I feel like I've been really lazy here lately. Pretty much every meal is a potential blog entry, so I feel like I'm letting down all thirteen of my readers when I don't post about what goes in my mouth in excruciating detail every day. But that's just sort of insane, so I'll just stick to updating every couple days.
Anyways, this week I am mourning my beloved Crockpot. My crockpot is five years old this week (it was a wedding present and our anniversary is Saturday. Aww.), and I've used it almost every week since then. I think a Crockpot is an essential kitchen appliance, much like a chef's knife or a dishtowel. You just need one around. Mine shows how much I love it. The metal casing is stained. The knob broke off years ago, and last week, the handle crumbled in my hand when I tried to pick it up to move it. No joke. The plastic just crumbled.
Since I use it so much and it's become so battered, I've been hinting around that I'd like a new one for my anniversary gift this weekend. (Why yes, I DO think kitchen appliances are romantic. Why do you ask?) But so far, he hasn't picked up on it.
What do I use my beloved crockpot for? All manner of things. I make tacos, spaghetti sauce, curries, soups, stews, oatmeals and more. In fact, I discovered a new blog last week, A Year in Crockpotting, that's giving me all sorts of great ideas. (And some terrifying ones. You do not fry rice in a crock pot. It ain't fried rice if you do that.) My favorite thing to do, though, is to use it to cut out prep work for later. I'll explain in a bit.
For those of you who aren't familiar with a Crockpot, it's a big ceramic bowl that sits inside a heating element and cooks your food on a relatively low temperature for several hours. It uses less energy than the stove and doesn't heat up your kitchen in the summer, which makes it a decent choice if you're trying to save on energy costs. Crockpots are ideal for tougher cuts of meat, like pot roasts, briskets or chicken thighs. These also happen to be cheaper cuts. The collagen strewn throughout that makes them so unsuitable for roasting makes them perfect for braising. So again, it can help you stretch your budget.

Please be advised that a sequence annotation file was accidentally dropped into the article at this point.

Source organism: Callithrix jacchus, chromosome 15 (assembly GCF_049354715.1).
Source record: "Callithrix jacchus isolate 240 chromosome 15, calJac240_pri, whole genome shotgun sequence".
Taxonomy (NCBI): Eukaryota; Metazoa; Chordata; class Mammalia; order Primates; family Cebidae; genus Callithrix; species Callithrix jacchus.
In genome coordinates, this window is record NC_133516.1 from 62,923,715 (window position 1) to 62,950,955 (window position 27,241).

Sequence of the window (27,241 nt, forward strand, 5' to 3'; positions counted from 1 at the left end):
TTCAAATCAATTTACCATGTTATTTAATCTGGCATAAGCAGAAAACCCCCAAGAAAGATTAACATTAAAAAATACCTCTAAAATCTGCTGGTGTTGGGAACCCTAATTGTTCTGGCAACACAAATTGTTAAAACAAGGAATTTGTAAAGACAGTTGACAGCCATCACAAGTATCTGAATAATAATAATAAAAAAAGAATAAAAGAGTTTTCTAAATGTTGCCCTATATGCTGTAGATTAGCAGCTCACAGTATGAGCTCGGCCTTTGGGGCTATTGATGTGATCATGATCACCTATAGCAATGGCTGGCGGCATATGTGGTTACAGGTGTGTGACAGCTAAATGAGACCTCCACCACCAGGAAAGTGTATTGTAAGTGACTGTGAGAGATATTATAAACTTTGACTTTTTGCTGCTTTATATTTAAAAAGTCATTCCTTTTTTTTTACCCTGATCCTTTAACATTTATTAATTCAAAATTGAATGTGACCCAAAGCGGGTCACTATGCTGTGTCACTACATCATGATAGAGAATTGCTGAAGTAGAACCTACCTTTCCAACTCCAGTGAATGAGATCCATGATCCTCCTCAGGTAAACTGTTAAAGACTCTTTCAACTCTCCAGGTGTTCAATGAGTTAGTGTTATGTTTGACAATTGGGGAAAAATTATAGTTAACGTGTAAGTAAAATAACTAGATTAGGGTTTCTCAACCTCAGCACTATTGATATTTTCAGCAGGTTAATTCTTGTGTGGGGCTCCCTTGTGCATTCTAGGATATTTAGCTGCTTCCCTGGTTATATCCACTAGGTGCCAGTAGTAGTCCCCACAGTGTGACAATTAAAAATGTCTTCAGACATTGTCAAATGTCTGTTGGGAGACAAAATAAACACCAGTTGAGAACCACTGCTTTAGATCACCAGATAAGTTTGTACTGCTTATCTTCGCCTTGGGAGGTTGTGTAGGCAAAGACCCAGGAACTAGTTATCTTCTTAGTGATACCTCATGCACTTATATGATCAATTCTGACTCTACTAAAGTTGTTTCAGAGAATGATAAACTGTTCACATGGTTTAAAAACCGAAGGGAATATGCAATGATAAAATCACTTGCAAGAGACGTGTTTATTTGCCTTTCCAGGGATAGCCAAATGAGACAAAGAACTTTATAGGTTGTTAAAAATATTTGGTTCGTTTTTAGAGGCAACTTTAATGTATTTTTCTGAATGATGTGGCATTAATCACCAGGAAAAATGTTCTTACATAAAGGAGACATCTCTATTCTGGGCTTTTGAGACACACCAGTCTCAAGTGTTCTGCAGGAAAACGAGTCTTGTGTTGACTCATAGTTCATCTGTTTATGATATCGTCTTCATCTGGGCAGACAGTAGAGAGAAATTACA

Because of the long cooking times, you can start dinner in the morning before you leave, and come home and sit down almost immediately to a home cooked meal. That's the big reason why mine has gotten so much mileage over the years. When we first got married, I was a full time student at GSU. Then I had my student teaching. Then I was a first year teacher. You'd think teaching is this great career with the summers off and go home at three every day. Not your first year. I was easily doing 70 hour weeks. So for several years, if it didn't come out of a crockpot, I wasn't making it.
Last week, I did one of my favorite things you can do with a Crockpot, and made beans. Beans are great nutritionally. They are full of fiber and B vitamins. The canned beans, though, are very high in sodium. Dried beans are sodium free and much cheaper besides. So I buy dried beans in bulk, cook them in the crockpot, put them into baggies, and freeze them. I made black beans last week. I used the left over stock from the tocas on Memorial Day to cook them in, and they are quite good. Three cups went in the freezer that night, the rest went to a black bean soup over brown rice. I have a pound of pinto beans and what looks like a pound of white beans sitting in the pantry that I need to cook up and freeze.
Hmm. Maybe I should hint a little stronger.